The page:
It's been days since an arson heavily damaged the People's Center in Pablo.
And where many of the Native American museum artifacts were spared, the center is realizing just how much was lost in the flames.
You can still see Chief Alexander through the ruins of his portrait.
As today, employees of the People’s center in Pablo go through the part of the facility hardest hit by Sunday’s arson.
“The damage is horrific," Marie Torosian the People’s Center Program director said.
Priceless artifacts from the museum were spared, seen here behind soot and water streaked glass.they are at the Salish Kootenai college drying out and airing out. But the loss is greater.
“I’m happy that these articles have survived, and they will still be with us but my heart hearts at the loss at what we lost at the repository," said Torosian.
Today was the first day staff got to go into that repository and carefully take out items, many are still water soaked and covered in soot.
Other items are unrecognizable. It will take days before the true extent of the damage is known. And beyond the physical damage of the fire, is the emotional kind.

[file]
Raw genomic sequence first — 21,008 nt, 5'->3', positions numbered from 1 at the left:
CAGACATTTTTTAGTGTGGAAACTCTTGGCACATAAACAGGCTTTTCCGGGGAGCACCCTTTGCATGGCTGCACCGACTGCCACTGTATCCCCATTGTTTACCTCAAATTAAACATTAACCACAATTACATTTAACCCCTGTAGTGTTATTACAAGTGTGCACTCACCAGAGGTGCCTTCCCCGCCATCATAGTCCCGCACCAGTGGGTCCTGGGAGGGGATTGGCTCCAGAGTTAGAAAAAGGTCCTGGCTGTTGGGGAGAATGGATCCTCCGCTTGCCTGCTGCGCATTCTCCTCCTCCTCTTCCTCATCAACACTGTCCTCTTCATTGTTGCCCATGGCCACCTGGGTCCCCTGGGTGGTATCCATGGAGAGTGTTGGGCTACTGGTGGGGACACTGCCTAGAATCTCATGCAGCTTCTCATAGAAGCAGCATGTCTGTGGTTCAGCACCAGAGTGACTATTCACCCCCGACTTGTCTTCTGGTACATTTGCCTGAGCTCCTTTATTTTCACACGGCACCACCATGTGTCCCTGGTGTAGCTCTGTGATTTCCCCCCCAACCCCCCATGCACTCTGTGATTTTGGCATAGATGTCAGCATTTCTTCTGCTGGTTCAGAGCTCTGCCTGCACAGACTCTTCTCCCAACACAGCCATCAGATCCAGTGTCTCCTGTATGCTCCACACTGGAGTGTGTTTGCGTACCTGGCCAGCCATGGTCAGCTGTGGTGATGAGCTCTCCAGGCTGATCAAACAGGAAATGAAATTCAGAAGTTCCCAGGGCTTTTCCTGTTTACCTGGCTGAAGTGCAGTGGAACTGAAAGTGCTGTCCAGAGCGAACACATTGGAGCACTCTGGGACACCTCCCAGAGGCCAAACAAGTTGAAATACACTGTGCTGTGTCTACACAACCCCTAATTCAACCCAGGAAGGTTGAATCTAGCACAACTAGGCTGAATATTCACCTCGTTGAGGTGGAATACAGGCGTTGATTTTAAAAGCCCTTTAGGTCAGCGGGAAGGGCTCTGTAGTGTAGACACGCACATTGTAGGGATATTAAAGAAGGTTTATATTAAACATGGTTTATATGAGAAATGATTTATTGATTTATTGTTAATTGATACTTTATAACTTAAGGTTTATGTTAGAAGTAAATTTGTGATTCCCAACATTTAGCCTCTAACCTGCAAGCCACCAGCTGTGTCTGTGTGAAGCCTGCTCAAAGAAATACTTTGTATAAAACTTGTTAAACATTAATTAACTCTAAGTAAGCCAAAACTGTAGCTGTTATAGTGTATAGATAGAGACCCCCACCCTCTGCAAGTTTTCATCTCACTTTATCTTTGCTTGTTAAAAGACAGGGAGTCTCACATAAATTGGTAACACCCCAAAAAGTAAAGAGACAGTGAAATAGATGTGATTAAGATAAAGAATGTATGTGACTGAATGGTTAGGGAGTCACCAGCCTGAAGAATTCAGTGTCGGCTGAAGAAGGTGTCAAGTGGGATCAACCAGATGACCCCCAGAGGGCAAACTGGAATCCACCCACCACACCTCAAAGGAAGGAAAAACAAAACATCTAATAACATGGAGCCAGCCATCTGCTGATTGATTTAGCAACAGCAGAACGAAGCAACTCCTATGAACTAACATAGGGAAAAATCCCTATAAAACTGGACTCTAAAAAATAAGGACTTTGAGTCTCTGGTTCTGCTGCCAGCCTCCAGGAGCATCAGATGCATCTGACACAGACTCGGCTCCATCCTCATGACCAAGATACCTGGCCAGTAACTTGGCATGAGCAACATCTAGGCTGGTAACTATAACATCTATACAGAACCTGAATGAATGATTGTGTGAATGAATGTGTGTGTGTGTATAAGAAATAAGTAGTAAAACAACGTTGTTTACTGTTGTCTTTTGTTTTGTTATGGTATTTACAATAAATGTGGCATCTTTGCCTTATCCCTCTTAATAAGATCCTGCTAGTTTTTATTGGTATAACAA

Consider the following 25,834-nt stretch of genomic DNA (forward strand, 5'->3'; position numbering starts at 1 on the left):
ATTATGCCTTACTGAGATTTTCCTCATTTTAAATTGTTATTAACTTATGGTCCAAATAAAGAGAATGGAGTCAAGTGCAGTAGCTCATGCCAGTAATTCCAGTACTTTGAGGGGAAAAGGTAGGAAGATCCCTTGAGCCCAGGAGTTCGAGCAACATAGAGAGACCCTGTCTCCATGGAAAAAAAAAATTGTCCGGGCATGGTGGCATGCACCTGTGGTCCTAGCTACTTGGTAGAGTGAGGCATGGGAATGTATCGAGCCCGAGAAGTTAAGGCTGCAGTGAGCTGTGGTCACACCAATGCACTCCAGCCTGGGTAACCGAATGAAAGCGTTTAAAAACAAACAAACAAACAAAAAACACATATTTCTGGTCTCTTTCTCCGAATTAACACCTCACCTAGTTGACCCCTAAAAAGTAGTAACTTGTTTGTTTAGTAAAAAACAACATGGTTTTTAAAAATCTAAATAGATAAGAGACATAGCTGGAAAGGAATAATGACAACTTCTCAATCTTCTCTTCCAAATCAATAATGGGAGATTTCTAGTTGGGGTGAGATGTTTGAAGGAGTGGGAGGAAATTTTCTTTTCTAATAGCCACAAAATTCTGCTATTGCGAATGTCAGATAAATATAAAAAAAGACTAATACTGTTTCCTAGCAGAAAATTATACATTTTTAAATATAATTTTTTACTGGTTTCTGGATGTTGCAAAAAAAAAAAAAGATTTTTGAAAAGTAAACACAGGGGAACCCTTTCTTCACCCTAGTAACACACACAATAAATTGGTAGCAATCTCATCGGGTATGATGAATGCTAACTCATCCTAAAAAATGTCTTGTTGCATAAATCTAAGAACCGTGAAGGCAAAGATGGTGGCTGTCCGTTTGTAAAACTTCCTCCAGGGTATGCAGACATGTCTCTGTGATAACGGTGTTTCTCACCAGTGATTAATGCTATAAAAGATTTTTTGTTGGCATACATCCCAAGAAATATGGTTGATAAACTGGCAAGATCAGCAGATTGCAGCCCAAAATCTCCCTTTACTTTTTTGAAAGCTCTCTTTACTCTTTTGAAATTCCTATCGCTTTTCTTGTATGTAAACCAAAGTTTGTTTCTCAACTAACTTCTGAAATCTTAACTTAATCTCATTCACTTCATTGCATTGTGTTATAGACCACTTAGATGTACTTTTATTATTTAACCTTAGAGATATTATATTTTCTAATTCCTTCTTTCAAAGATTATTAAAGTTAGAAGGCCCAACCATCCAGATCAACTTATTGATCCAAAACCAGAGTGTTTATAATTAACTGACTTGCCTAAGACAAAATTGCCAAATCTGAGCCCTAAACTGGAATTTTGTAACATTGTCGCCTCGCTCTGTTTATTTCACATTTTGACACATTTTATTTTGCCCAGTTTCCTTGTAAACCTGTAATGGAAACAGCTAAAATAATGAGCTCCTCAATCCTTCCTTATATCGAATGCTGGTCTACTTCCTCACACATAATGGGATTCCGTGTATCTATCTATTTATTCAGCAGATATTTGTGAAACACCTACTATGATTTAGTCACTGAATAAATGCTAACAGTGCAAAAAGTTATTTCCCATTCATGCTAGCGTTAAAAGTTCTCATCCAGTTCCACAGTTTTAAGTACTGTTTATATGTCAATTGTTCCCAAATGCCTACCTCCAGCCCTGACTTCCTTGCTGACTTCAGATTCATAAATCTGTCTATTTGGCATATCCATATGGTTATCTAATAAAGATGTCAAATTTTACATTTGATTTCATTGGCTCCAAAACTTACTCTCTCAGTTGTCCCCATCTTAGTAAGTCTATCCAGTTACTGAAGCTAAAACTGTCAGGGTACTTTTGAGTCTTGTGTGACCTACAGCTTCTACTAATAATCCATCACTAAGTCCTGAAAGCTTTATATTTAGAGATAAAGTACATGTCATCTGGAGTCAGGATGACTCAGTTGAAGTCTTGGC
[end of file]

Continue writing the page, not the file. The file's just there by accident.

"Sounds funny to grieve over a job but when you’re been here as long as I have, you put a lot of yourself into your job. You see employees come and go. And is just me and Marie for the last 17 years. It's pretty tough," Gift shop manager, Loushie Charlo said.
Marie Torosian, is the program manager, her office was destroyed. in the fire. She had to watch it happen Sunday night. But the support from other museums, from the community illustrate how important this center is to the people of Mission valley. And sometimes, in the face of a crisis, a community grows stronger.
People express their hurt, their anger, their support, their love for everyone here and for the Tribes and for the center as a whole. I just think it’s going to give us strength.